Archive for January, 2014


Things that have changed

Things that have changed

I am sitting here, marvelling at how far I’ve come since March 1, 2010; I am a different person with the same heart.

I can now look back and remember the sharp, stabbing grief of that day.  The insanity.
The weeks and months directly  afterward where I alternated between shrieking pain and dense fog; I rocked and cried or I floated behind a thin wall, a sense of being elsewhere and detached.
The forced smile at work and the tears as I left the gate each day.
The craziness  at home.  My children  .. my poor children.
The first BirthdaysFathersDayChristmasNewYear  without him.   All the firsts.  I distinctly remember the first day I brought my children back to school afterwards and broke down at the gate, and the angel of a friend who saw me and walked me in.  She knew.

 

That first, aching anniversary of his death.

The depression of the seemingly endless blackhole that stretched in front of me.
The hideous instability caused by my old boss who made it harder for me than it needed to be (because he is a petty, stupid man).
The desperation that I never spoke of.  To anyone.

 

The feeling that I was repeating history: I would repeat my grandmother’s and my great-grandmother’s long, lonely widowhood for decades to come.

The hopelessness.  The feeling of Just Not Bothering to do more than exist for the sake of my children; there were days that their presence stood (unknowingly) between me and oblivion.  I couldn’t hurt them, so I continued on.

 

The reaching out to others in the widower community.  The voice that would weave across an ocean and give me ways to distract myself from misery. The women and men who wrote about their experiences and I realised that I was not alone in this pain.

 

Then a chink of light with a friend offering me work at a new school.  This move has changed my life for the better.  I now have a permanent job as my new boss is made of clever and awesome and fought to keep me.

 

And then… and then ….  the confidence to once again try dating.  For real.
….and the meeting of a person whose mind is like my own.  Whose situation is like my own and whose heart is like my own.  Healing slowly, together.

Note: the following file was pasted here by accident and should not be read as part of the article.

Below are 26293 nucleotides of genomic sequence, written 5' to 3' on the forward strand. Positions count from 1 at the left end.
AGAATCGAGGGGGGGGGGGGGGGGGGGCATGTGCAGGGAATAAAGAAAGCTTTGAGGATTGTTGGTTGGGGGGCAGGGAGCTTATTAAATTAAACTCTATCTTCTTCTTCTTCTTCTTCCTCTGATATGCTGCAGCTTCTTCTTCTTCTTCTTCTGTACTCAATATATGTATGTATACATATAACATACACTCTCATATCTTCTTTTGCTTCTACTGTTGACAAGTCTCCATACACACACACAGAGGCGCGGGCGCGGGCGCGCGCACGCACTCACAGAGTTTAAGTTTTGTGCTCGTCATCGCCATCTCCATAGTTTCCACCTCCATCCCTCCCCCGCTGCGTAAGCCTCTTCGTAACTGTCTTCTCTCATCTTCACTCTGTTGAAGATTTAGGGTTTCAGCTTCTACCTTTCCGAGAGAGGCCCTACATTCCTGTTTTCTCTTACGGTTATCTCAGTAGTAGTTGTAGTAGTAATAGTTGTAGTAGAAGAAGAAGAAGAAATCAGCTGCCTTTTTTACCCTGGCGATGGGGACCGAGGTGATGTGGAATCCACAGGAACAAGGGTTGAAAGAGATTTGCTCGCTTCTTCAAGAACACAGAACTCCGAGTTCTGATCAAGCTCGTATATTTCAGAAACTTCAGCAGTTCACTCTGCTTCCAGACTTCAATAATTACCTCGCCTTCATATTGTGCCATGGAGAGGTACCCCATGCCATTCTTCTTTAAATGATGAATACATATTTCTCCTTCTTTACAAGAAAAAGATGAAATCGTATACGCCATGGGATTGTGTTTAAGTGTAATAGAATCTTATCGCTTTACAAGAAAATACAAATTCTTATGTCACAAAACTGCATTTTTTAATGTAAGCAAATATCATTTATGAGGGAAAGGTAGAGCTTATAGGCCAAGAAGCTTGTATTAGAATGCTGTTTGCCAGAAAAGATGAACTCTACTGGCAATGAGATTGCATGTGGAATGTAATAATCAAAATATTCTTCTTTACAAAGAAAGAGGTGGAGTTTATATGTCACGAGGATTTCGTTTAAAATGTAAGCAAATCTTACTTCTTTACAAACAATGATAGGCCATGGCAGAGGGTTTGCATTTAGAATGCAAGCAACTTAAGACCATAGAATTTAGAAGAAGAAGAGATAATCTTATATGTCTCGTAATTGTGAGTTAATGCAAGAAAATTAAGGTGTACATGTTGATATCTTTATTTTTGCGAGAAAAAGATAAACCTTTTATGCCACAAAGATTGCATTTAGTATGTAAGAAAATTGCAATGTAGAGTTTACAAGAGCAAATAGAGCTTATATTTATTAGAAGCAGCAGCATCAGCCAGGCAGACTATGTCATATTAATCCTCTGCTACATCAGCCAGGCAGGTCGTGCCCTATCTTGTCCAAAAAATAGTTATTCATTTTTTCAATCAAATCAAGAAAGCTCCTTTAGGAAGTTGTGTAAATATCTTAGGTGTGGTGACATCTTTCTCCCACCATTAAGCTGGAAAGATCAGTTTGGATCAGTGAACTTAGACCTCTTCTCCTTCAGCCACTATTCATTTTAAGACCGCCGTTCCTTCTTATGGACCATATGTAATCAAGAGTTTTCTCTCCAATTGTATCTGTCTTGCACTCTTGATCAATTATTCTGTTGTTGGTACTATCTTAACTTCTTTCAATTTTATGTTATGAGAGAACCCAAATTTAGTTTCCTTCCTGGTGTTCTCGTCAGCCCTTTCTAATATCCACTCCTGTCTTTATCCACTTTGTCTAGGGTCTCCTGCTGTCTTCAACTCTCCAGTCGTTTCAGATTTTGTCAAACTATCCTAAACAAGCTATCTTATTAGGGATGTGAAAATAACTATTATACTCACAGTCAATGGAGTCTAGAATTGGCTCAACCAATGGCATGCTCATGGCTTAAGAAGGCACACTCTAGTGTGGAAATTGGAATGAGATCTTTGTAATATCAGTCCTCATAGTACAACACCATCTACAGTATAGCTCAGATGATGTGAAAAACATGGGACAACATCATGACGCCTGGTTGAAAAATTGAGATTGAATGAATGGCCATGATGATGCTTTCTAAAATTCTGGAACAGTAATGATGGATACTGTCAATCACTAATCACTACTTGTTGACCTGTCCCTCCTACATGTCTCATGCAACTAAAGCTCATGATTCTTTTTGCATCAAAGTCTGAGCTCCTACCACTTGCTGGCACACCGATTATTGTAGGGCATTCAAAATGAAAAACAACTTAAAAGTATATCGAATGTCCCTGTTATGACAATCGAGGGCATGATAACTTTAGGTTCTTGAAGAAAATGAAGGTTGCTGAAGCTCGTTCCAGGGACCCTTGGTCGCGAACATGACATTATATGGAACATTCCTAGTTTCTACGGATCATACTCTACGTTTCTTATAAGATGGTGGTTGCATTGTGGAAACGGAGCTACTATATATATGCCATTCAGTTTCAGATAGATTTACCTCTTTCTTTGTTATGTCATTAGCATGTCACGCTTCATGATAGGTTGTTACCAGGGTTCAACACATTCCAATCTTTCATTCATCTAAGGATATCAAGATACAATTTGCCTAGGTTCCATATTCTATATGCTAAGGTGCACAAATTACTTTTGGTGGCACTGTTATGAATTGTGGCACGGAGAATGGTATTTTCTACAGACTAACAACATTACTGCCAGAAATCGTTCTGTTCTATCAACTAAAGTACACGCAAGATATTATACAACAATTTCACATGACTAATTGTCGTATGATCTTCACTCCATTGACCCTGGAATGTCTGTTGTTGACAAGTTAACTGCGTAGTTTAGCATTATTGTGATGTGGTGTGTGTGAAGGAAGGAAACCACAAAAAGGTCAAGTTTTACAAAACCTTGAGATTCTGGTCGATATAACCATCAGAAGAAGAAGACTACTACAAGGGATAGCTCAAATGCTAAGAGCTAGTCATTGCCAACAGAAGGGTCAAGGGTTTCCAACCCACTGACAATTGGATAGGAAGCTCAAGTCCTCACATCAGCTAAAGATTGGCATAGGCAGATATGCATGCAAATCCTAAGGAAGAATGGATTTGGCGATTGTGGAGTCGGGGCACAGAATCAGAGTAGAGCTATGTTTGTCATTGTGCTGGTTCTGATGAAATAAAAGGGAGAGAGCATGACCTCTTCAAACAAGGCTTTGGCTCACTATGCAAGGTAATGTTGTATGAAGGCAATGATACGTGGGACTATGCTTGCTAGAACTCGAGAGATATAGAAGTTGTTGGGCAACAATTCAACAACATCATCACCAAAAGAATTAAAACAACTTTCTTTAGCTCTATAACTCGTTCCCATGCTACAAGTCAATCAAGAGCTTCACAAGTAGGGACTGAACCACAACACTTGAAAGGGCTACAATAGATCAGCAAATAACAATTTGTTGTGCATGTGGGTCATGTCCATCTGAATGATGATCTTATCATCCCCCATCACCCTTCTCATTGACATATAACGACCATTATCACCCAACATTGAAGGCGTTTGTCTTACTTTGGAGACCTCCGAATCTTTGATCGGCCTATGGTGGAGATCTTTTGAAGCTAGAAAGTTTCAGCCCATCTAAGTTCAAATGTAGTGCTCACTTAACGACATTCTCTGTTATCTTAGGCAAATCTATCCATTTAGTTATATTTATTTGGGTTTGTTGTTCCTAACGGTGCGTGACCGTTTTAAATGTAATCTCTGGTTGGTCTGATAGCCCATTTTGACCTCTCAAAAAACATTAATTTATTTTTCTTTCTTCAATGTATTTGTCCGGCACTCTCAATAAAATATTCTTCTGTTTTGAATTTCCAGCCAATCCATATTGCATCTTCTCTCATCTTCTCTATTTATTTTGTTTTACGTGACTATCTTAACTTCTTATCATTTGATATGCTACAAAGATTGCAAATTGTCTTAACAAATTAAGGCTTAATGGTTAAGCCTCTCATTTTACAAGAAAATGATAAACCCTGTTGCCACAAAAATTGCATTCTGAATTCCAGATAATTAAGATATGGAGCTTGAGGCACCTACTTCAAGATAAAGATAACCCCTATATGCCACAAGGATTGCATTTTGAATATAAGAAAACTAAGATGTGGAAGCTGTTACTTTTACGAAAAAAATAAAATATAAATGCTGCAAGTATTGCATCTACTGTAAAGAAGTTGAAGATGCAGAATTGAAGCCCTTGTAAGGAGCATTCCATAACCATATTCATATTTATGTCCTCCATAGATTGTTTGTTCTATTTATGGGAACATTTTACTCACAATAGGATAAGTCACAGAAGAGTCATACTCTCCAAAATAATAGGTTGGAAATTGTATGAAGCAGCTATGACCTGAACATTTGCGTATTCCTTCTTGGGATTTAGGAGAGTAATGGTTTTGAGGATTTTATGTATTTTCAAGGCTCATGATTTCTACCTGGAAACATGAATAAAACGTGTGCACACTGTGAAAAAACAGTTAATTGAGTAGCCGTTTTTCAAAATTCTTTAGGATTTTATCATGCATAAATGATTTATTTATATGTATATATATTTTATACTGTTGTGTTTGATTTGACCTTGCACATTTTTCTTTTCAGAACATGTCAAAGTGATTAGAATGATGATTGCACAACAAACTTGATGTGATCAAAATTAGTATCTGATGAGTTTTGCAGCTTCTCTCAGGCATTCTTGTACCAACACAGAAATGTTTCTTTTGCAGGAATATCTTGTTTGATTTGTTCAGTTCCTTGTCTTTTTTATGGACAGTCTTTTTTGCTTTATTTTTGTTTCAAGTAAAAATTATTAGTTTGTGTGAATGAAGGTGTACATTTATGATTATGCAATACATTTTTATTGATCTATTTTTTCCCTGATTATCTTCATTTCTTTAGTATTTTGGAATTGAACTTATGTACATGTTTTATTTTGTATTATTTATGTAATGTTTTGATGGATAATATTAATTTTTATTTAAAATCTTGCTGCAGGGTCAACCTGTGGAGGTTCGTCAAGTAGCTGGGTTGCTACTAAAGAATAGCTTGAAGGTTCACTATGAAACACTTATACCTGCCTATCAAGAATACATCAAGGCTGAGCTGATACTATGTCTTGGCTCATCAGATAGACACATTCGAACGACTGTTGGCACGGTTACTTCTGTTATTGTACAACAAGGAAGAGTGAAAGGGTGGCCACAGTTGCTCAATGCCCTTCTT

The realisation that my life is not over and that I can see a new future. A future built on hard-won battles and scars of resilience.  A future that acknowledges the injuries of the past and weaves them into its beautiful tapestry.

 

I have come so far since March 1, 2010.

Hello 2014

Hello 2014

 

A new year.
Bringing hopes and dreams for a year brighter than the last.

I remember the first new year after Greg died.
I did not want it to happen.
I hated the passage of time.
I did not want to welcome a year in which Greg had never lived.

Back in Ye Olden Days (ie – before we had children), we had a tradition of going up to a house near a lake just outside the city to celebrate the new year with our dearest friends.
The house was owned by my friend’s parents and was used solely as a holiday house.
A party house.
A place where we would gather.
With plentiful food and booze and motorbikes and books …. and the boys would ride off into the hills and my girlfriends and I would chat and read and chat and drink and chat and play pool and chat and dance and welcome the boys home and light firecrackers and roman candles and generally yahoo the night away.

Since the people who owned the house were (are) amongst our best friends, we were always lucky enough to score the second bedroom with its comfy (private) bed and en-suite whilst the others all crowded together in the large downstairs area.  …and we kept celebrating the new year once inside our romantic room IYKWIM.

Then we all seemed to have children within a few months of each other and our New Years celebrations morphed into family gatherings during daylight hours.  But still we gathered and celebrated together.

But that first year without him was spent alone.
Through choice.
I know my friends just wanted to support me, but I had to spend that time alone.
(with our children).
Sad.

That was four years ago.

While I still didn’t get excited about New Year’s celebrations like I used to, I felt a change in my attitude this year.

For a start, some really good things happened in 2013.
My job finally became permanent.
My friends and family remain loving and kind, as always.
I have formed new friendships which have become an important part of my life.
For the first time since Greg died, I actually  feel positive about this new year.

In fact, I welcome it.

Hello 2014

May you bring us all Hope, Peace and Love.